1120 Tax Form Explained [What It Is and How to File It]
January 06, 2023
Corporations in America must use the 1120 tax form to report their gains and losses, among other things. Even though filing taxes can seem difficult at first, don’t worry—we’ve got you covered!
This article will break down the 1120 tax form, tell you who it’s for, and explain how you can file it easily. So, read on and get the answers you need!
What is the 1120 Tax Form?
The 1120 tax form is a form that corporations must use to find out how much they’re due in business tax or what their tax liability is. It’s an Internal Revenue Service (IRS) document that allows companies to report their gains, losses, credits, deductions, and, most importantly, income.
Because of its purposes, many people like to call the 1120 tax form “U.S. Corporation Income Tax Return.”
Still, there are different types of 1120 forms for different types of organizations. Check out the table below for details:
1120 Tax Form Type
Who It Is For
Cooperative associations (e.g., farmers’ cooperatives)
Residential real estate management, condominium management, timeshare association, etc.
Life insurance companies
Who Needs to File Tax Form 1120?
Essentially, if you own a domestic corporation, even if you don’t have any taxable income, you are obligated by law to file tax Form 1120. The only exception are the organizations that are exempt from this rule under Section 501 and don’t need to fill it out.
Other entities that are required to file the 1120 tax form include:
- Farming corporations. These corporations must file an 1120 tax form because it allows them to report their losses or income.
- Limited liability companies (LLCs). LLC owners who have chosen to be taxed as corporations need to file both Forms 1120 and 1065 if they operate in partnership.
- Foreign-owned domestic disregarded entities. If a foreign corporation owns a domestic disregarded entity (DE), it is required to file this form along with Form 5472.
- Corporations with FASIT interest ownership. FASIT—short for “financial asset securitization investment trust”—is a tool used for securitizing non-mortgage debt with short maturities (e.g., car loans).
- Businesses that are taxed as corporations. On top of having to file an 1120 tax form, businesses taxed as corporations must also file Form 8832.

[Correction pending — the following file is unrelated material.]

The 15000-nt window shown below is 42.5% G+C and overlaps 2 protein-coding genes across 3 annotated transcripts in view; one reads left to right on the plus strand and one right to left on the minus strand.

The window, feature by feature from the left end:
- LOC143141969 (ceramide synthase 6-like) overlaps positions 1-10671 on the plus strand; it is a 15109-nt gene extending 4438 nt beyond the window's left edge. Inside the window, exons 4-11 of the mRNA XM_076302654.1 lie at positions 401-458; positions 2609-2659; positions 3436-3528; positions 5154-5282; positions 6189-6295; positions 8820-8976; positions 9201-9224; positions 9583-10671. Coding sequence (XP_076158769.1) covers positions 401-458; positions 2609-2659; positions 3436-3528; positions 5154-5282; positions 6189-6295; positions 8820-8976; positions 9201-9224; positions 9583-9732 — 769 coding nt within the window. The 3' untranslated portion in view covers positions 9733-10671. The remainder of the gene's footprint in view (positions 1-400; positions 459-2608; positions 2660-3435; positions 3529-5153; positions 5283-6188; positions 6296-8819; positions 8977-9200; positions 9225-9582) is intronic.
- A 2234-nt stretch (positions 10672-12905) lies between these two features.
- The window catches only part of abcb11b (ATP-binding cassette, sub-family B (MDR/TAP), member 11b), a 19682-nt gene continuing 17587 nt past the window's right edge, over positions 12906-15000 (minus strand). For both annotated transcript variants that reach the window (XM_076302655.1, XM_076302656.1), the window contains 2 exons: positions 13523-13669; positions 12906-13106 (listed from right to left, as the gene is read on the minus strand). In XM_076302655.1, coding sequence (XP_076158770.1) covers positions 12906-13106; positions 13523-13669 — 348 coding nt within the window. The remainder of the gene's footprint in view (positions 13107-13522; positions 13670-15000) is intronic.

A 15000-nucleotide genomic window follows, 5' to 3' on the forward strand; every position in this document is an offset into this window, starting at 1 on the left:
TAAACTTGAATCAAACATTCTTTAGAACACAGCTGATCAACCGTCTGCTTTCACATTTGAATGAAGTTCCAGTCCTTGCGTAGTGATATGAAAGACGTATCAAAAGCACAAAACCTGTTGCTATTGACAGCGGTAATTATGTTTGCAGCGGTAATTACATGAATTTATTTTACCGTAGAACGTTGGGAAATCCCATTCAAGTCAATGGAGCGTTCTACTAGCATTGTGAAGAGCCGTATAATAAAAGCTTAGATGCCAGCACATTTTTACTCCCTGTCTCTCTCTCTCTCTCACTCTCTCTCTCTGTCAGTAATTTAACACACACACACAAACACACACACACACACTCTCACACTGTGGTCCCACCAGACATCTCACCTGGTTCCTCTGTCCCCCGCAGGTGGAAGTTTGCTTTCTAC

What Organizations Are Exempt from Paying Taxes?
If you meet the criteria from the list above and your corporation is located in the U.S., filing Form 1120 will be required for you. However, the IRS also considers certain organizations tax-exempt, including:
- Social welfare organizations
- Trade associations
- Charitable organizations
- Social clubs
- Labor organizations
- Political organizations
- Veterans’ organizations
If you’re wondering which other organizations are tax-exempt, you can check out the list the IRS has made.
What Information Does Tax Form 1120 Include?
Now that you know what the 1120 tax form is and who needs to file it, you’re probably wondering what information goes into it.Typically, the form includes the following details:
- Employer Identification Number (EIN)
- Capital gains
- Gross receipts
- Total income and assets
- Date you incorporated
- Cost of goods sold (COGS)
- Dividends, interests, and royalties earned
- Tax deductions
- Business tax credits (if any)
Keep in mind that you must be extra careful not to make any mistakes when filing Tax Form 1120. If there’s an error in your form, you must amend it by completing the special Form 1120-X, or “Amended U.S. Corporation Tax Return,” within three years from the original return date.
On top of that, you must also attach the appropriate schedule, form, or statement if the correction you make includes deductions, credits, or income.
When Do You File 1120 Tax Form?
As a general rule, you must file the 1120 tax form by the 15th day of the fourth month after your tax year ends. If your corporation’s fiscal year ends on June 30, you must file by the 15th day of the third month of your tax year.
Note that the due dates that fall on Saturdays, Sundays, or any holidays are typically extended to the next business day.
How Do You File 1120 Tax Form?
To file an 1120 tax form, you must first download the document from the official IRS website. Once you do it, you need to enter the required details—either electronically or on paper—and then either send the form in PDF format to the IRS or mail them a physical copy. Generally, the digital method is recommended more often, as it’s much more convenient.
Still, in case you choose to mail the IRS your Tax Form 1120, you should remember to use approved private delivery services. This way, the IRS will receive your form with written proof of the mailing date. For a more detailed set of instructions, you can always check out the guide the IRS has prepared.
- The 1120 tax form is an Internal Revenue Service (IRS) document used by corporations to report their income, losses, gains, credits, and deductions.
- The form is used by farming corporations, LLC companies, corporations with FASIT interest ownerships, and many others.
- If your corporation is exempt under Section 501, you don’t need to file Tax Form 1120.
- The deadline for filing the 1120 tax form is the 15th day of the fourth month after your tax year ends.
- You can file your 1120 tax form either electronically or via mail by using approved private delivery services.
And that’s a wrap!
Hopefully, this article has helped you get a better grasp of the 1120 tax form and made your tax filings a tad bit easier!
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